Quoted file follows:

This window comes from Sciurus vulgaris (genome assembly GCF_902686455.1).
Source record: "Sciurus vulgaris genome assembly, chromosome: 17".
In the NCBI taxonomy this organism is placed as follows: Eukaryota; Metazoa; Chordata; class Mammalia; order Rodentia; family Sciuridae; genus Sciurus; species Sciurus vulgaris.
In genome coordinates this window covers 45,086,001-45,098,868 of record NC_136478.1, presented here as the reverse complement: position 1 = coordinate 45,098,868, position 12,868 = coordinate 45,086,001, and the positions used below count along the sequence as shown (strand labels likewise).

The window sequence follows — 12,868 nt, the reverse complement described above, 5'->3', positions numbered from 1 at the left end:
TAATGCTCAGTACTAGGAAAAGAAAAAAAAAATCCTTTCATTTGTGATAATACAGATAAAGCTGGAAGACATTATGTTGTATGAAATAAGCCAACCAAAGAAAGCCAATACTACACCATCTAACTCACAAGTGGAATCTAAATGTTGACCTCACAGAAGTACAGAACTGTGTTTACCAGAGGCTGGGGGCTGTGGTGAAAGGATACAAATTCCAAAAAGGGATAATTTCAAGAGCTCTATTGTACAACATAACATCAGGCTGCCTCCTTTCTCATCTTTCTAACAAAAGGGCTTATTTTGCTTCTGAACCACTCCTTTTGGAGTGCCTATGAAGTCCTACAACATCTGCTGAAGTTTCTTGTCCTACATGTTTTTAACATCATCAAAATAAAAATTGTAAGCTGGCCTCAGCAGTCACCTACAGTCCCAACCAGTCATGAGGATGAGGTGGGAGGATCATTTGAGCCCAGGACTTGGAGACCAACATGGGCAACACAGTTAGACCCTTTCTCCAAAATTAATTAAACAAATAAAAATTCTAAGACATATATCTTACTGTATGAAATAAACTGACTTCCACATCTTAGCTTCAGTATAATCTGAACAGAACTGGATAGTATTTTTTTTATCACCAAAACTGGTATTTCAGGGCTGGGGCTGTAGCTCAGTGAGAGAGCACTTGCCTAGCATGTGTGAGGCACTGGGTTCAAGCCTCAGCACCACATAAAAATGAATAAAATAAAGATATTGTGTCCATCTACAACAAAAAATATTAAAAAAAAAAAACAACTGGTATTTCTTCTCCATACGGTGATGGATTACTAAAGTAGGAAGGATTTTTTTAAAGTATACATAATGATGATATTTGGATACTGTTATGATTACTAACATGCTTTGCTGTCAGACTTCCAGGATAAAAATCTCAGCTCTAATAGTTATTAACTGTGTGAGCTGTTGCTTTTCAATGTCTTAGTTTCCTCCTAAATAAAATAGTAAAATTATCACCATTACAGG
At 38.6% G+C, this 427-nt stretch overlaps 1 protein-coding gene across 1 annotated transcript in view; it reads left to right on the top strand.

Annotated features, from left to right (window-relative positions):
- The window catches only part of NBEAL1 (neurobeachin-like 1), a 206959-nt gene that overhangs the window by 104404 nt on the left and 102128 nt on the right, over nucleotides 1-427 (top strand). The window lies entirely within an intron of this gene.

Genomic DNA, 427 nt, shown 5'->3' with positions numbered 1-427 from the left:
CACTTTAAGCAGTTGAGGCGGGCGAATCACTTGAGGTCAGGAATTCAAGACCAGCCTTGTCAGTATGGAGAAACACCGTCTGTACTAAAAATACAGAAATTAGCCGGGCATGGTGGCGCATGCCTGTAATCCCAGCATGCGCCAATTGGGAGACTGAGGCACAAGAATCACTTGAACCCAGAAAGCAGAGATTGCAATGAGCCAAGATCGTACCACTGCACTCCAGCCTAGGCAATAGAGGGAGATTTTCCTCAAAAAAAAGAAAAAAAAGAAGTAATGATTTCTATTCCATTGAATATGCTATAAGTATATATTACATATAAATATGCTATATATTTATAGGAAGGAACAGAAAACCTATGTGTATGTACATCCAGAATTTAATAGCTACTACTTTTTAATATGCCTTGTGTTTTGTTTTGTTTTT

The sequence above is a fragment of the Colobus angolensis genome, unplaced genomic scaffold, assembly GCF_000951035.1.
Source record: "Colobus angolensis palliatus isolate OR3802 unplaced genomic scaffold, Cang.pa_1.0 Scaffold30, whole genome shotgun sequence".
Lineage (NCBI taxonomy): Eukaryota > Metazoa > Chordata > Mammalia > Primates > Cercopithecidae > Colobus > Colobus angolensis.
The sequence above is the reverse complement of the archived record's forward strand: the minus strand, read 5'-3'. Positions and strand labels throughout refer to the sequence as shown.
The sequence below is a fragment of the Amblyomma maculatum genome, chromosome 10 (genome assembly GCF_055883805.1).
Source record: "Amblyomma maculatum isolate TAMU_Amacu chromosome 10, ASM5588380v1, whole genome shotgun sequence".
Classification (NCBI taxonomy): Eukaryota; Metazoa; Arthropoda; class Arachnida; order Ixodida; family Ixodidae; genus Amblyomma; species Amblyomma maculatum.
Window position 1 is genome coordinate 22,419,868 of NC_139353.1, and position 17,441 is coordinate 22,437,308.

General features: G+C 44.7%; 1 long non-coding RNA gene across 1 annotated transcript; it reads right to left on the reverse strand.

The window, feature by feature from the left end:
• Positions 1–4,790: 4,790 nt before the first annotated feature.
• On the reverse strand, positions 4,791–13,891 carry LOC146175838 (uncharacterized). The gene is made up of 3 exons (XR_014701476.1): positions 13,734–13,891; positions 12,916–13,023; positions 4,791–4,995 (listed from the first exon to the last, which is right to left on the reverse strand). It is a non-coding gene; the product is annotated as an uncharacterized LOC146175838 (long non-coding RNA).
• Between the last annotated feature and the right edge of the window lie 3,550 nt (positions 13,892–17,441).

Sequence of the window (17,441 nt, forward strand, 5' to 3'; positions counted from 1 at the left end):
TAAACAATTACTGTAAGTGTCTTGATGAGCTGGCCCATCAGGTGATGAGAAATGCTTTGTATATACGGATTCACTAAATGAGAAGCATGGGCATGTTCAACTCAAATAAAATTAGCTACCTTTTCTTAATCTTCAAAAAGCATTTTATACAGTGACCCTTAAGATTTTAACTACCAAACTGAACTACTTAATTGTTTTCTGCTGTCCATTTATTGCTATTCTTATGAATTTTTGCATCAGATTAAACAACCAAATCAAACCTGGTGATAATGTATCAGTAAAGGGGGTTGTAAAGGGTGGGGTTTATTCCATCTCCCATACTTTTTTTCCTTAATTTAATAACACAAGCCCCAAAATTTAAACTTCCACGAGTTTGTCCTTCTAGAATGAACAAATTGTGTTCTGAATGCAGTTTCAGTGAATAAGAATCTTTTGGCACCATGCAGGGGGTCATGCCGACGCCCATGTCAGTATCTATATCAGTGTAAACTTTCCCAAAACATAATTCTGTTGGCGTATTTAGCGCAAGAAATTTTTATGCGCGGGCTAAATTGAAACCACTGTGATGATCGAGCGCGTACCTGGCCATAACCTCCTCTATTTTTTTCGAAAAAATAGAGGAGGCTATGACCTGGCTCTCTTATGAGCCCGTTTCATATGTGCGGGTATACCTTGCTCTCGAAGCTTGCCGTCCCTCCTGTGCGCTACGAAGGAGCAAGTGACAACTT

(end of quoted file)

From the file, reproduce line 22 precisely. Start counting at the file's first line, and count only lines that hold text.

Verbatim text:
• Positions 1–4,790: 4,790 nt before the first annotated feature.